Why L&D Needs Play, Fun, and Improv

Doug Hutton, VP of Operations at Second City Works, shares why corporate learning and development benefits from improv, adding fun & fostering empathy

Published on 23 August, 2016 | Last modified on 1 November, 2022
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by Doug Hutton, VP Operations, Second City Works

Show of (virtual) hands – would your learners describe their most recent L&D interaction as fun? In a non-sarcastic way? Perhaps we’ll get more hands (clicks?) with this question – did you incorporate play and games into your last learning event? Our client experiences – before engaging with Second City Works – tell me we could use a few more hands.

At Second City Works, we know our clients want their teams to work smart, work creatively, and collaborate with purpose. And the clients that keep coming back want to have fun doing it. Yet, many L&D professionals are stymied by the conventions and dysfunction of traditional corporate learning. We can all cite those dysfunctions in our sleep – it’s boring, it’s overloaded with PowerPoint, it’s far removed from a learner’s day-to-day, it’s forgotten too quickly, and more. The real question for L&D leaders is this – what are we actually going to do about it?

Here’s what we believe. Don’t ignore the dysfunction – that’s the comedy part. Change the conventions – that’s the improvisation part. We can make learning far better for our organizations and teams – if we face the fear and bring play, fun, and improv into our learning experiences.

Why Improv is Relevant Today (More Than Ever)

There are many reasons why the importance of fun, immersive, and experiential learning is only increasing, beyond the rote desire to decrease boredom. In fact, there are several factors at play that 10-15 years ago, L&D didn’t need to consider nearly as much:

  • More diverse and multi-generational teams struggle to bridge communication divides at precisely the time when more collaboration requires clear, concise communication
  • Individuals seek greater emotional connection and empowerment in all areas of life, including our work, yet increasing digitization of learning often subtracts the human touch
  • Our teams expect to get in on the act. They are no longer a passive audience. Education, entertainment, and audience-driven narratives are coming together in new ways.

Second City Improv Content

How to Use Improv in L&D

So how does improvisation bring fun into the world of L&D? I’m glad you asked.

Improv Is Education

Second City may be known for its famous names and faces, but it comes from humble origins. Viola Spolin, the mother of Second City founder Paul Sills, used improvisational games to help immigrant children better assimilate into their new surroundings. Providing these learning experiences in behaving collaboratively and empathetically gave the children the tools they needed for success. These deep roots in learning make improvisation a unique tool for L&D leaders.

Improv Is Play and Games

Viola Spolin ultimately codified her teaching in the book Theater Games. It literally has games in the title. Just as every comedic sketch on a Second City stage comes from improvised play, corporate learning can (and should!) begin from a space of openness, fearlessness, and creativity.

Improv Gets the Audience In On the Act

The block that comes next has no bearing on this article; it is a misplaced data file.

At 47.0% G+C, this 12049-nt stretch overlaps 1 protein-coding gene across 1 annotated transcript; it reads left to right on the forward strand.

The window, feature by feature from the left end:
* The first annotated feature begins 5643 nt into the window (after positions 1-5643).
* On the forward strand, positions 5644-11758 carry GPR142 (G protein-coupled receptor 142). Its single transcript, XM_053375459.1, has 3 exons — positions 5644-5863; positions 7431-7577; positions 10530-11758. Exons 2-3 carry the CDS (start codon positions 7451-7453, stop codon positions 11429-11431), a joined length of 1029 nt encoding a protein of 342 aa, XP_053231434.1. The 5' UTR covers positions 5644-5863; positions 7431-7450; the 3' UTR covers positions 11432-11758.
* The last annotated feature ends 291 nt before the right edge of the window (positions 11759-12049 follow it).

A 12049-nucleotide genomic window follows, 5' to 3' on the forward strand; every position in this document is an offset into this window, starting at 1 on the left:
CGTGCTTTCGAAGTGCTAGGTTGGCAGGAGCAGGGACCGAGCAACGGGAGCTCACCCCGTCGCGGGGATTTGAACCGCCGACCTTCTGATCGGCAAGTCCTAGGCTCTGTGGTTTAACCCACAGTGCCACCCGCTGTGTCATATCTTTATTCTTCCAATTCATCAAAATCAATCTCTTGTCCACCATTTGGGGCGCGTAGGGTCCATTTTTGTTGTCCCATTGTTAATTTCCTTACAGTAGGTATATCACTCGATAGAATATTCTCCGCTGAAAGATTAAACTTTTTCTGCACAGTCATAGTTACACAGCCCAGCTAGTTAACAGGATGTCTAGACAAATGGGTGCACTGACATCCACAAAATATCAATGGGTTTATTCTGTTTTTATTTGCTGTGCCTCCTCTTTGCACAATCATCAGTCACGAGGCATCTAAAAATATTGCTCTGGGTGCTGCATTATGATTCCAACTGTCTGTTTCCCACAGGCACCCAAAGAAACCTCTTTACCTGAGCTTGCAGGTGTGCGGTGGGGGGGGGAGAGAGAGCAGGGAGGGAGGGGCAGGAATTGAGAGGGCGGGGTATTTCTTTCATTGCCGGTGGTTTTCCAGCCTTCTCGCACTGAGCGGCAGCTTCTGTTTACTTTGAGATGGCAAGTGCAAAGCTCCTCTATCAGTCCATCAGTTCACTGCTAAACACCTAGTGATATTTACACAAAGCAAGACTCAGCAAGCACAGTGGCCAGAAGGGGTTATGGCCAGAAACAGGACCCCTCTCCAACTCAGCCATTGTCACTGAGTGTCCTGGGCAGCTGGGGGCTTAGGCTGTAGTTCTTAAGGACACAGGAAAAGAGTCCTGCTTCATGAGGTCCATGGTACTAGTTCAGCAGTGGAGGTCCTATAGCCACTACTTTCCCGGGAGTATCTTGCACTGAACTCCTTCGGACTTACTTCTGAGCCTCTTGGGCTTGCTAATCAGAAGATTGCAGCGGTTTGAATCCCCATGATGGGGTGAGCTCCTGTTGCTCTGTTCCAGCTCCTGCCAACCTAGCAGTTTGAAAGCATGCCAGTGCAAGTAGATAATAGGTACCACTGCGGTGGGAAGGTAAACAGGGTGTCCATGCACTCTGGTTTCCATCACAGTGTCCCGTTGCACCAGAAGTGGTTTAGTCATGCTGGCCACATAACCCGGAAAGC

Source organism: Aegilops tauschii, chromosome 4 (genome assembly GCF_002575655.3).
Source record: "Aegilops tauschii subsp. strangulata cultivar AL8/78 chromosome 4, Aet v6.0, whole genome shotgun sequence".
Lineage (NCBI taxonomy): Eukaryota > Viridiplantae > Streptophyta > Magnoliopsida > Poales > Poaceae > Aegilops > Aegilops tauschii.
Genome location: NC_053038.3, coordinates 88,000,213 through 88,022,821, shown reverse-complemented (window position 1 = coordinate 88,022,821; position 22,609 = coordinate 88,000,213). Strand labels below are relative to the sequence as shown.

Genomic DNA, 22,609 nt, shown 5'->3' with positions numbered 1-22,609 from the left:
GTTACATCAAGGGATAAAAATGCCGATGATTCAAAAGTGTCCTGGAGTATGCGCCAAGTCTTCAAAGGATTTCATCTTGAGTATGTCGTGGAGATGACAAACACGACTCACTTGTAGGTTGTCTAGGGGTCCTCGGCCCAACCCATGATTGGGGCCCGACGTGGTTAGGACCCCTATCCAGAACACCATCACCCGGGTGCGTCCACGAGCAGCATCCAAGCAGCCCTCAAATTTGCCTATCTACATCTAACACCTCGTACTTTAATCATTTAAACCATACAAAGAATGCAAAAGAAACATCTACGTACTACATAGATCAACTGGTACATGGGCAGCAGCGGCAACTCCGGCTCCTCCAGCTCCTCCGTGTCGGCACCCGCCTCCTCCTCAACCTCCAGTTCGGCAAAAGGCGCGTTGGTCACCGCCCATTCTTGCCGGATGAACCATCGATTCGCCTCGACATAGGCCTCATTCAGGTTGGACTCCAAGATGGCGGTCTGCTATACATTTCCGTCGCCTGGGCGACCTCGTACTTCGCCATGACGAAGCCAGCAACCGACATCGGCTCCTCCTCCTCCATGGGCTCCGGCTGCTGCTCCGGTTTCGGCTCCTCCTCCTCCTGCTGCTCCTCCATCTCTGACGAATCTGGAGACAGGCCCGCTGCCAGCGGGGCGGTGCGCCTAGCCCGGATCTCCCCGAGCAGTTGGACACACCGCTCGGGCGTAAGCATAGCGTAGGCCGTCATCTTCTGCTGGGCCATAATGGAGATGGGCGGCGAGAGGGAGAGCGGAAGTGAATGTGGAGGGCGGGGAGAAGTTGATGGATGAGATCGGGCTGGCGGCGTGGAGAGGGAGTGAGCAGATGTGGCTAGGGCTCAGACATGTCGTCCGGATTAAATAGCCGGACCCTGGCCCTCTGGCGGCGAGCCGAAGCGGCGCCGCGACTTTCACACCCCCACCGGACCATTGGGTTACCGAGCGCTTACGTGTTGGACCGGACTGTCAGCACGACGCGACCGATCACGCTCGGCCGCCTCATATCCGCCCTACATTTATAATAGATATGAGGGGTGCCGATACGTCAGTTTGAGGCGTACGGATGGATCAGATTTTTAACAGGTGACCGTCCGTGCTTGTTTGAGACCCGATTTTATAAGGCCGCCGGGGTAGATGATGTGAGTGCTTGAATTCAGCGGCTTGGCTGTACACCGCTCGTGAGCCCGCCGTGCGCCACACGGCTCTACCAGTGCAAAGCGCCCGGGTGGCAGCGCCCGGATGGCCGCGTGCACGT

We too often develop curriculum in a vacuum, two steps removed from the reality our learners face on the job. Improv flips that model entirely. Audience suggestion always paves the way for a new sketch. Let your learners help lead the way and involve them in creation. Learners are far more likely to retain knowledge they had a hand in creating.

Improv Breaks Down Siloes

We create artificial barriers to authentic human connection at work, from cubicle walls to passive aggressive email. L&D needs to pave the way in designing programs that break those barriers, putting real communication and collaboration back on the learning agenda. Improvisation provides a common shared space in which to learn and create. Every ensemble member is equally important in their contribution to success.

Improv Creates Abundance

As L&D leaders, we profess a love for ongoing learning and yet our budgets often allow only point-in-time solutions. Improv can create an abundant, ongoing learning experience. Learners can practice improv-based skills every day, from living out ‘yes, and’ to demonstrating empathy. And when you leverage your audience for the next wave of content and programming, you’ll have more insight than you ever thought possible.

Learners today crave engagement desperately. They desire new ways to learn and retain that don’t require 30 minutes clicking through courseware or another afternoon of PowerPoint. Behind the social shell, we recognize the need to re-establish authentic human connection through powerful communication. L&D can lead the way with an improviser’s approach to learning, one that puts play, games, and fun front and center in the learner’s experience.

Doug Hutton leads the Second City Works’ product, marketing, and operations teams, bringing to market new solutions that use improvisation to make work better for individuals, teams, and organizations. These solutions help L&D leaders bring immersive, experiential learning to the organization in both live and digital formats. Prior to joining Second City Works, Doug spent 10 years at CEB, most recently leading product development teams in the talent management and sales effectiveness verticals. Although heretical to Chicago, Doug loves the New York Yankees (27 titles!) and New York Giants. He loves traveling, and thanks to his grandfather (a native Chicagoan), he can tell you the exact number of air miles he has flown since birth.

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